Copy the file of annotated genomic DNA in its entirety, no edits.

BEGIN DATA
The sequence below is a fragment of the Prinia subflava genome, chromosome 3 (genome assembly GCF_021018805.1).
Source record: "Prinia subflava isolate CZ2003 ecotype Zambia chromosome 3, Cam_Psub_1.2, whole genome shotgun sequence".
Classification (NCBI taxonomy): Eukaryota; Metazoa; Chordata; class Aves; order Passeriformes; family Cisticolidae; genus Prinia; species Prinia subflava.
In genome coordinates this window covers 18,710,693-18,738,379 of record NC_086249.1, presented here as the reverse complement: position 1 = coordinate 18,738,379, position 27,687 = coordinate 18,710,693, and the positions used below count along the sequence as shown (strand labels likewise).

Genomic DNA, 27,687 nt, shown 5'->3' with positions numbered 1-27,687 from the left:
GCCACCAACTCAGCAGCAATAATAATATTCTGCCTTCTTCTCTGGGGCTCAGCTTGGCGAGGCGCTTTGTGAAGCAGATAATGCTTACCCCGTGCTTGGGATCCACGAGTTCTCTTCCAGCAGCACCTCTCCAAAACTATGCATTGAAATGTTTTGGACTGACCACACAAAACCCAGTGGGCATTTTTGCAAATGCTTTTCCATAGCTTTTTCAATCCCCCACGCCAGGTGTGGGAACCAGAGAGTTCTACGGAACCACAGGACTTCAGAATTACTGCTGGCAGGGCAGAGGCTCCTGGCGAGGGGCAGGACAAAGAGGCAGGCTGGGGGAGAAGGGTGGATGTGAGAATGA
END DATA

The sequence below is a fragment of the Prinia subflava genome, chromosome 3 (genome assembly GCF_021018805.1).
Source record: "Prinia subflava isolate CZ2003 ecotype Zambia chromosome 3, Cam_Psub_1.2, whole genome shotgun sequence".
Classification (NCBI taxonomy): Eukaryota; Metazoa; Chordata; class Aves; order Passeriformes; family Cisticolidae; genus Prinia; species Prinia subflava.
In genome coordinates this window covers 18,710,693-18,738,379 of record NC_086249.1, presented here as the reverse complement: position 1 = coordinate 18,738,379, position 27,687 = coordinate 18,710,693, and the positions used below count along the sequence as shown (strand labels likewise).

Genomic DNA, 27,687 nt, shown 5'->3' with positions numbered 1-27,687 from the left:
GCCACCAACTCAGCAGCAATAATAATATTCTGCCTTCTTCTCTGGGGCTCAGCTTGGCGAGGCGCTTTGTGAAGCAGATAATGCTTACCCCGTGCTTGGGATCCACGAGTTCTCTTCCAGCAGCACCTCTCCAAAACTATGCATTGAAATGTTTTGGACTGACCACACAAAACCCAGTGGGCATTTTTGCAAATGCTTTTCCATAGCTTTTTCAATCCCCCACGCCAGGTGTGGGAACCAGAGAGTTCTACGGAACCACAGGACTTCAGAATTACTGCTGGCAGGGCAGAGGCTCCTGGCGAGGGGCAGGACAAAGAGGCAGGCTGGGGGAGAAGGGTGGATGTGAGAATGA